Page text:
“You’ll have a fantastic, joyous time reading Dreaming the Beatles from cover to cover.” (USA Today)
“[B]efore I began writing this I paged through Ian MacDonald’s canonical Revolution in the Head and Devin McKinney’s renowned The Beatles in Dream and History...But neither has a chance of topping Rob Sheffield’s Dreaming the Beatles.” (Robert Christgau, Village Voice)
“Dreaming the Beatles is the individual exploration of a universal pop experience—listening to the Beatles, thinking about the Beatles, reinventing the Beatles in your mind, listening to them again...explaining your own life through the only four people who will always belong to everyone.”
(Chuck Klosterman, author of the New York Times bestseller But What If We’re Wrong)
“Why neither the Beatles nor anyone else has ever owned their songs. Usually hilarious, always surprising; that Sheffield quotes lyrics only to reveal a musical effect opens up tune after tune.” (Griel Marcus, Village Voice)
“The essential joy of Dreaming the Beatles are these connections made between historical events, mythological band history, and the song itself—it’s sparkling, insightful, occasionally humorous writing unclouded by irony or cynicism about a capital-G Great Band.” (Spin)
“Rob Sheffield’s unconventional rock-band bio is must-read material.” (Forth Worth Star Telegram)
“As he’s proven in, well, all of his books, Sheffield writes about fandom, about the condition of loving a thing, as well or better than anyone, which is no small thing for a critic as savvy as he is.” (Austin American-Statesman)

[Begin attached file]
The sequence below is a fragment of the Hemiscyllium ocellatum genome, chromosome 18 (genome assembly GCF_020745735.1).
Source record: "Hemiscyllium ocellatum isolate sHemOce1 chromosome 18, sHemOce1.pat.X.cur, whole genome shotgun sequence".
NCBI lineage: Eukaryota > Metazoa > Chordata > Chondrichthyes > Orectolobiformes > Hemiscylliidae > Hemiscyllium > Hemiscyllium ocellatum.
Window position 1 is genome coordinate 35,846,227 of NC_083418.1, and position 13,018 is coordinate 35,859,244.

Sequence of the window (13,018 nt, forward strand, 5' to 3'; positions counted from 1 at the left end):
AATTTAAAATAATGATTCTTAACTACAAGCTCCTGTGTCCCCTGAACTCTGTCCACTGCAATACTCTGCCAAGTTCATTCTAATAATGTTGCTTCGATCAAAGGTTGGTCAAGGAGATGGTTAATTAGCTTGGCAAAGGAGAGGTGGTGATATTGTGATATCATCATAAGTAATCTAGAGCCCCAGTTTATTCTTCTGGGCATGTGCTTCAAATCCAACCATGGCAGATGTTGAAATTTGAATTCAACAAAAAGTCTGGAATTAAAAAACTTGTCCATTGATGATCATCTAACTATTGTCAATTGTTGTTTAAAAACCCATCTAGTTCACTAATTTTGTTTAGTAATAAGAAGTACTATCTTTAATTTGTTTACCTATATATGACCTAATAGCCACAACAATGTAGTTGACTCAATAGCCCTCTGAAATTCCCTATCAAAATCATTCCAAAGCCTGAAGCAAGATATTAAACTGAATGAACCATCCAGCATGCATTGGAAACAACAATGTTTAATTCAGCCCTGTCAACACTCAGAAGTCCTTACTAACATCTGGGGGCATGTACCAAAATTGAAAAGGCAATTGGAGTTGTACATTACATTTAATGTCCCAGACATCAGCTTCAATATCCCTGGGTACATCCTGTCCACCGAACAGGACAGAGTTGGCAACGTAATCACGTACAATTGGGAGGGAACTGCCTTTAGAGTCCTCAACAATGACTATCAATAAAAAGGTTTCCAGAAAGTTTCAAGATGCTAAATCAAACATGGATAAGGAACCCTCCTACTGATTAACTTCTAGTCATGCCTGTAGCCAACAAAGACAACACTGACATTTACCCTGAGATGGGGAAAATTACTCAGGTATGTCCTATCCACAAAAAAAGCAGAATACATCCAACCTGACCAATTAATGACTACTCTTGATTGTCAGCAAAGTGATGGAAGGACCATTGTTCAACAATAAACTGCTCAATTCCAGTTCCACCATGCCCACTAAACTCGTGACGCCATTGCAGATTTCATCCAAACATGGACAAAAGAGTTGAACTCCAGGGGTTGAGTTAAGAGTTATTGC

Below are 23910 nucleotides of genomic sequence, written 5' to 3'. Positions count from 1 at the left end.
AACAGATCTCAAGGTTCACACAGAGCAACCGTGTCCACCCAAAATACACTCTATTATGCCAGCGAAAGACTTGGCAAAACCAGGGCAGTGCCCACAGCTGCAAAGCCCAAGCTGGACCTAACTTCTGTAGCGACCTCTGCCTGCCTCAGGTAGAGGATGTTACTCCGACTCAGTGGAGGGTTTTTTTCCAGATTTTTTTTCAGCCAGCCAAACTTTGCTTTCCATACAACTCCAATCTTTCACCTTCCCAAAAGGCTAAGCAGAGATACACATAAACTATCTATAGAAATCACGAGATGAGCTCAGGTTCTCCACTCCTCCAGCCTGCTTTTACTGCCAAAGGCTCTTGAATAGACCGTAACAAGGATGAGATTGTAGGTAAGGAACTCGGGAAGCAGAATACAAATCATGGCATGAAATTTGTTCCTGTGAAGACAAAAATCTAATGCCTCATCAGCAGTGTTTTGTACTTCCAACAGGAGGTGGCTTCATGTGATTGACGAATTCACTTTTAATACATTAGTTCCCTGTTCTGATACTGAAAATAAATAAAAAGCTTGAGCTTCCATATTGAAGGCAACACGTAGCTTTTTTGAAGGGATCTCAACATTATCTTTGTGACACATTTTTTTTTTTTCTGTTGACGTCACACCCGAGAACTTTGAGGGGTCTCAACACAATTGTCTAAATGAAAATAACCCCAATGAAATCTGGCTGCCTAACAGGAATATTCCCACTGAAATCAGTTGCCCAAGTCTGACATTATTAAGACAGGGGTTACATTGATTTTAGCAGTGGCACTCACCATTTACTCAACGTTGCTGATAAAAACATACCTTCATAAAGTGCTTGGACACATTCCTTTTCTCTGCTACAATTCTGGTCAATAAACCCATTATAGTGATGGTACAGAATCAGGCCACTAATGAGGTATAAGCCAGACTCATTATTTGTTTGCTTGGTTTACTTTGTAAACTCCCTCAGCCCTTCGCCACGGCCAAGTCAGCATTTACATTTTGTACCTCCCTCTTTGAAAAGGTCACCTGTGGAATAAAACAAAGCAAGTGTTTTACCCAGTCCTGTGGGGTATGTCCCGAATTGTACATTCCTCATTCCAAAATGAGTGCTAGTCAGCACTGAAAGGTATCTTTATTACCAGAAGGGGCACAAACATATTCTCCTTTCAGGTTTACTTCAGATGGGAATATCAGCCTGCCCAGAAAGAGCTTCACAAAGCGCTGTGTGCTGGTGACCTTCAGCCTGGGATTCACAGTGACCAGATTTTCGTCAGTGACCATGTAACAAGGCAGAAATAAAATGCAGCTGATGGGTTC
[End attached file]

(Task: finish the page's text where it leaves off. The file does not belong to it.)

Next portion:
“For Sheffield, a chronicler of pop culture whose work blends thoughtful criticism and unabashed fandom, the heart of the Beatles story is about relationships.” (Boston Globe)
“Half a century after their apogee...is there anything left to say about the most chronicled rock band in history? It turns out there is. Rob Sheffield’s new book Dreaming the Beatles looks at the Fab Four from a fresh point of view.” (Los Angeles Review of Books)
From the Back Cover
From Dreaming the Beatles
John, Paul, George, and Ringo remain the world’s favorite thing. Yet every theory ever devised to explain why has failed. It wasn’t their timing. It wasn’t drugs. It wasn’t that they were the voice of a generation. The vast majority of Beatles fans today weren’t born when the records came out—yet the allure
of the music keeps on growing, nearly fifty years after the band split. The world keeps dreaming the Beatles, long after the Beatles themselves figured the dream was over. Our Beatles have outlasted theirs.
It is truly impossible to imagine a world without the Beatles. Yes, they are the biggest, most iconic rock band of all time. Their music continues to delight, define, and provide a soundtrack for fans all over the globe. It seems, however, that with each passing decade this band has become more popular, more influential, more ubiquitous, more beloved, just MORE, and in Dreaming the Beatles, the Rolling Stone columnist and bestselling author of Love Is a Mix Tape brings his singular voice to the most universal pop culture phenomenon in history, exploring what the Beatles mean today and why they still matter so intensely to a generation that has never known a world without them. This is not another biography of the band, or an exposé of how they broke up. It isn’t a history of their gigs or gear. It’s a fresh, unconventional look at the Beatles’ astounding story, from their early friendship to their Sixties creative explosion to their crazed solo years. And, as in his previous books like Talking to Girls About Duran Duran and On Bowie, Sheffield focuses on the emotional connections we make to music. Chronicling his lifelong obsession with the Beatles along with the rest of the world’s, Dreaming the Beatles is a passionate celebration of the band and their music, showing how John, Paul, George, and Ringo invented the future we’re living in today. It’s a book that is brilliant, fresh, and universal—kind of like the Beatles themselves.